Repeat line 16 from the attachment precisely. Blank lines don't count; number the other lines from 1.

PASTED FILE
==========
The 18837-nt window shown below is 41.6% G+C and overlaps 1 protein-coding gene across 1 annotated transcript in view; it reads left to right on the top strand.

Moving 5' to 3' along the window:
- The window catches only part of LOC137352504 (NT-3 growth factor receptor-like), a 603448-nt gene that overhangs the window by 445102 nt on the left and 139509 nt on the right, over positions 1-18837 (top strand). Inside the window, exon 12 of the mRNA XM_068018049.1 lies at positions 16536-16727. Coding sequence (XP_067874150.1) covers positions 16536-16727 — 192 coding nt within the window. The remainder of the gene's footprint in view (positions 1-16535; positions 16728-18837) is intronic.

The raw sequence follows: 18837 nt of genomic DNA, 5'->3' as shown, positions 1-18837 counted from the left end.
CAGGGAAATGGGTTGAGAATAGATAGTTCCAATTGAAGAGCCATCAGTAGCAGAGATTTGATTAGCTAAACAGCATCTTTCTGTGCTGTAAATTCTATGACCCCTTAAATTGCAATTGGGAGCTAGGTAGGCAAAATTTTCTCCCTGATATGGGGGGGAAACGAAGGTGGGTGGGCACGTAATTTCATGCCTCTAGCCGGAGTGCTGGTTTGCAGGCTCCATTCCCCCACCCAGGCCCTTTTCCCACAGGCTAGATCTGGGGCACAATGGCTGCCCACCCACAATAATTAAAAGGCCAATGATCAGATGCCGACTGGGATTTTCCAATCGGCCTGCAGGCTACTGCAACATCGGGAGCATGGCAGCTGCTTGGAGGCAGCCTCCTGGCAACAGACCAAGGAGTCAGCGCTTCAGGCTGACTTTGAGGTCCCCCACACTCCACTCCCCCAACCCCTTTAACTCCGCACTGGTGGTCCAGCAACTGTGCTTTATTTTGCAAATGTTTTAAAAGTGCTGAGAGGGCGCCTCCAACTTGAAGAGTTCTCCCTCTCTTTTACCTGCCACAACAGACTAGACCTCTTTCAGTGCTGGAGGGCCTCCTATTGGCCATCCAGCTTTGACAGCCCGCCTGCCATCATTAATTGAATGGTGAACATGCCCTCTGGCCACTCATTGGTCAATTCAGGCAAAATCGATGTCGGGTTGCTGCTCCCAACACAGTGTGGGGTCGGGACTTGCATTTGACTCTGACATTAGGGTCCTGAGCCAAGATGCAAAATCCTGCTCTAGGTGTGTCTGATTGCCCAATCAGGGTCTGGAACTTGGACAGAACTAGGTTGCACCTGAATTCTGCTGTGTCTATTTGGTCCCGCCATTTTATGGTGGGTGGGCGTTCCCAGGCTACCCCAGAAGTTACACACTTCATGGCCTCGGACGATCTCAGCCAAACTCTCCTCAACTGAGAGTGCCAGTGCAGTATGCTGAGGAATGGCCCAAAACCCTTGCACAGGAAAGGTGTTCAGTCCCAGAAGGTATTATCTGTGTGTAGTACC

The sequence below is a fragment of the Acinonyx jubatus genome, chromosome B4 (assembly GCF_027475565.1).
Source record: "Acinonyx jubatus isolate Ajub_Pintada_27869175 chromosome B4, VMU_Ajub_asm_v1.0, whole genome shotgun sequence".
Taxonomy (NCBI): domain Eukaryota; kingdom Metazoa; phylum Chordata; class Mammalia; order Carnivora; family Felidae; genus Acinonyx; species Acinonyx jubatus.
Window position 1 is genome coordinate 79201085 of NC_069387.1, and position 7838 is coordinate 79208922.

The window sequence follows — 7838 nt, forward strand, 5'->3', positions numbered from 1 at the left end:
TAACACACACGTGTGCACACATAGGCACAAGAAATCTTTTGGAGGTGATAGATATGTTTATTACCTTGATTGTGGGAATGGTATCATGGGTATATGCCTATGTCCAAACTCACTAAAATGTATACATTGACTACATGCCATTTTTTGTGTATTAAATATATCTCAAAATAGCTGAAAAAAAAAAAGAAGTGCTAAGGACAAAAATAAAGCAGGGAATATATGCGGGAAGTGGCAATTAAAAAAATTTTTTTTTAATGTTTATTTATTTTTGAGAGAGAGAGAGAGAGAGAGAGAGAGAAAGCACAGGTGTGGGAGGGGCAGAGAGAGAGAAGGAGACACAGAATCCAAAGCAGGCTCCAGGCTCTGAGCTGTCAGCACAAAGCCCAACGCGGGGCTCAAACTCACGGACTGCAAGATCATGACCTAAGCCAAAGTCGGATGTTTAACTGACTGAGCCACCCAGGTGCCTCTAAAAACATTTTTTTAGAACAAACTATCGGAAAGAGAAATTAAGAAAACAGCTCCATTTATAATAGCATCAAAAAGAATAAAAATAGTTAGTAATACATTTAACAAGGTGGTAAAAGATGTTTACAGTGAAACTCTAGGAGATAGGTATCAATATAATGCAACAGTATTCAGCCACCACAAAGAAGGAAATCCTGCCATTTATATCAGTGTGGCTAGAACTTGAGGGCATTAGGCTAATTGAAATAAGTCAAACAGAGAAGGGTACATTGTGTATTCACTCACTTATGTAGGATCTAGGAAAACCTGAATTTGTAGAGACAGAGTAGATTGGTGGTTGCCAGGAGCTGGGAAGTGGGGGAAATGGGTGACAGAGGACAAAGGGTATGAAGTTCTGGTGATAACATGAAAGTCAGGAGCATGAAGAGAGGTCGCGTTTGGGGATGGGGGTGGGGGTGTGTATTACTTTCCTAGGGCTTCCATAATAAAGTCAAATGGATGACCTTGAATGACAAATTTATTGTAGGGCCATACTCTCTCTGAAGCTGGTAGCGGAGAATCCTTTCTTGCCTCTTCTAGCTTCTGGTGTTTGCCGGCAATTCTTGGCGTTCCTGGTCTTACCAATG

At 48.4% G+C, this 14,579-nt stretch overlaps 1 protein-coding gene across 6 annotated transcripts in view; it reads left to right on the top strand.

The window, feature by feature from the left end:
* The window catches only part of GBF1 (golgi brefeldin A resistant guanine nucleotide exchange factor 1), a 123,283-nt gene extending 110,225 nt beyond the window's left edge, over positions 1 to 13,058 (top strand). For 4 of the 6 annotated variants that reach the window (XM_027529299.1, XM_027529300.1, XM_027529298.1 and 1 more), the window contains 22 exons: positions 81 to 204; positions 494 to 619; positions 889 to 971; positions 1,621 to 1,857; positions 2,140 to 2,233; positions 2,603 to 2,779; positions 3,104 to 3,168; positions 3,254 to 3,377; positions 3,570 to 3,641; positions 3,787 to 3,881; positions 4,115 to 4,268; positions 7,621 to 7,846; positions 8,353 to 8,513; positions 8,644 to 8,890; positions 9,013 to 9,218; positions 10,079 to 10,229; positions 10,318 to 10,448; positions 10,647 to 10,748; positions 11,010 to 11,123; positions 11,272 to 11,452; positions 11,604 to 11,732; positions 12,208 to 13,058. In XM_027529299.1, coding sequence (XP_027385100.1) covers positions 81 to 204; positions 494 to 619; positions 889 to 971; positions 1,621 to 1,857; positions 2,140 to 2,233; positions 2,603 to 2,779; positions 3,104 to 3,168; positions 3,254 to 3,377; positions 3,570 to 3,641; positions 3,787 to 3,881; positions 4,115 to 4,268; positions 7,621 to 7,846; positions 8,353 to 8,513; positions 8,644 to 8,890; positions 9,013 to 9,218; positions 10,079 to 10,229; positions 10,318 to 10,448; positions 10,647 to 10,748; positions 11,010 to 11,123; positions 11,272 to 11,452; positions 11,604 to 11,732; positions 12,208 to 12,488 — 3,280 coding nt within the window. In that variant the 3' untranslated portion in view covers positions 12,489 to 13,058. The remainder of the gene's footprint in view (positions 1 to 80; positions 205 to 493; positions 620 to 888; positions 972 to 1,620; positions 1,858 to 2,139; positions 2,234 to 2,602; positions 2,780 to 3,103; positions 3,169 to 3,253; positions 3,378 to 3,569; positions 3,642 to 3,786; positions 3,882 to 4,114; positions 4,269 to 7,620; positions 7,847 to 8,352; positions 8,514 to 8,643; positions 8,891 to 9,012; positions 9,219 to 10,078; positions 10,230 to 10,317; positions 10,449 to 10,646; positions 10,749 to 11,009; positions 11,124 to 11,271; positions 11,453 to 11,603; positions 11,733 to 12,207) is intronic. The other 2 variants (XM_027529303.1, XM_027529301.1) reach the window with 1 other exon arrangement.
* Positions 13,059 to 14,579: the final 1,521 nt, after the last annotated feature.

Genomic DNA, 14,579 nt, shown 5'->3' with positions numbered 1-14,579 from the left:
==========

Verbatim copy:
Genomic DNA, 14,579 nt, shown 5'->3' with positions numbered 1-14,579 from the left: